The sound reverberated over the quiet of a momentary political cease-fire in Washington.
For the 61st time, the president came to pray with the U.S. Senate and House prayer groups at the National Prayer Breakfast. It is an event that is equal parts prayer and politics, where members of both parties laud one another about a temporary political truce, lay down their partisan ammunition, and pause to pray together.
Members of Congress mixed in across the ballroom with the 3,000 diplomats, dignitaries, clergy, veterans and many more from 140 countries who bought a ticket to join in the ecumenical prayer event.
All told there were four short prayers, delivered by a senator, an admiral, a Cabinet secretary and an Olympic gold medalist, Gabrielle “the Flying Squirrel” Douglas.
The remainder of the 90 minutes was filled with speeches, songs, coffee, mini-quiches, and bagels.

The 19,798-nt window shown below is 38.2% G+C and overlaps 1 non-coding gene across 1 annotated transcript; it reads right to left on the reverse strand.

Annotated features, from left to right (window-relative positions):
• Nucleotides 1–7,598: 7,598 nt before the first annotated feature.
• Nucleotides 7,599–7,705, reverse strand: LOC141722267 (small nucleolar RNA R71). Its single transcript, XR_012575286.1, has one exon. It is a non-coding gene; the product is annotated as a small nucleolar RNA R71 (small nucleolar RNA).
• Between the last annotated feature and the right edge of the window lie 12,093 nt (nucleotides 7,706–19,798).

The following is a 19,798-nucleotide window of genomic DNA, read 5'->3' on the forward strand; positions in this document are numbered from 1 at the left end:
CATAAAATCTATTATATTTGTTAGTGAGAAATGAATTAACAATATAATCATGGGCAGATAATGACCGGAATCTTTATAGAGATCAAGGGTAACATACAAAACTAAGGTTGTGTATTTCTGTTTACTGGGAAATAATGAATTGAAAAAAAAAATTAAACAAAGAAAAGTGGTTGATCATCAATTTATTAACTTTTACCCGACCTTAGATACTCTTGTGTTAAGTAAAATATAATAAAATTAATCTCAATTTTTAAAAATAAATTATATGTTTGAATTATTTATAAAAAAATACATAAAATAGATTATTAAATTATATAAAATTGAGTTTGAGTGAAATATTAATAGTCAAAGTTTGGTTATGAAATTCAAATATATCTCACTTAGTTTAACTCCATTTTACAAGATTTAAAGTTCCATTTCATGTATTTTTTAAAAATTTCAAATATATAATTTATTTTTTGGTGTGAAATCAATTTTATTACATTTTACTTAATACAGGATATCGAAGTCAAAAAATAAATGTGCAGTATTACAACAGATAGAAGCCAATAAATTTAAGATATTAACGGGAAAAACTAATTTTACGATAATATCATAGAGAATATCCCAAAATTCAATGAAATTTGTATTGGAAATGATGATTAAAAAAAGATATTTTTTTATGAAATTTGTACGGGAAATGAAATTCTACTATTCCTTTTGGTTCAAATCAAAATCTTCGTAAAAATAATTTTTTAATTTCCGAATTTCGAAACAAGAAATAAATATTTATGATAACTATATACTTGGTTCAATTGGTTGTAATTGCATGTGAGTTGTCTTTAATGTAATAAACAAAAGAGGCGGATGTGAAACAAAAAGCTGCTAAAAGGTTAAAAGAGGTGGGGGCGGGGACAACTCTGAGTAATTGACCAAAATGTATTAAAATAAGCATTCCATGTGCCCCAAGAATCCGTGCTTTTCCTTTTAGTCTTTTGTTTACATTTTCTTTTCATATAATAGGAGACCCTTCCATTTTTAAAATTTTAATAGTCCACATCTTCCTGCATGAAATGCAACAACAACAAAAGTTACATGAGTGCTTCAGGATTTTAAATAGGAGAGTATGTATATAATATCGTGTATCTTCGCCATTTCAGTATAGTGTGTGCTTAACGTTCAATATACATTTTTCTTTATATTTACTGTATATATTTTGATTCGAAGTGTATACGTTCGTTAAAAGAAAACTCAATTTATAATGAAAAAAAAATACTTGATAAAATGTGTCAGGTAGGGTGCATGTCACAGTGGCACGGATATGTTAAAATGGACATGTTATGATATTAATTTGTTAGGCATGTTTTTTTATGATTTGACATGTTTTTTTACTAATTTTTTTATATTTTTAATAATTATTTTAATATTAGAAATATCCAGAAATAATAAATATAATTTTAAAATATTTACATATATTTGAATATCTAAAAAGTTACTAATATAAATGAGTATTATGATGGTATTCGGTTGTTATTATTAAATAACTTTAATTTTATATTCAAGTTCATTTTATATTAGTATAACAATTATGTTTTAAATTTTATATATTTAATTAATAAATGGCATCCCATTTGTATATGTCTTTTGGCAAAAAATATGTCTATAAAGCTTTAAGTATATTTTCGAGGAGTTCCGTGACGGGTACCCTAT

Editor's note: Dagfinn Høybråten is a vice president of the Norwegian Parliament and chairman of the GAVI Alliance Board. GAVI is a public-private partnership that works with governments, vaccine producers, faith-based organizations and others to expand access to vaccines and immunization. Since its launch in 2000, GAVI has helped immunize 370 million children in the poorest countries.
By Dagfinn Høybråten, Special to CNN
Despite their political, religious and ethnic differences, leaders from around the world are coming together for today's National Prayer Breakfast in Washington. As they do, it is worth noting that faith and science are also coming together around the world to promote healing and equality in the form of access to vaccines.
Vaccines are a triumph of science due to their incredible capacity to save lives and protect health. Yet vaccines reach only four out of five children who need them. To reach the fifth child, science has found an important partner in the faith community, which helps bring vaccines to the most remote areas and the children who need them most. FULL POST
Washington (CNN) – Employing faith, whether calling for nationwide prayer or healing the nation by quoting scripture, is a presidential tradition as old as the office itself.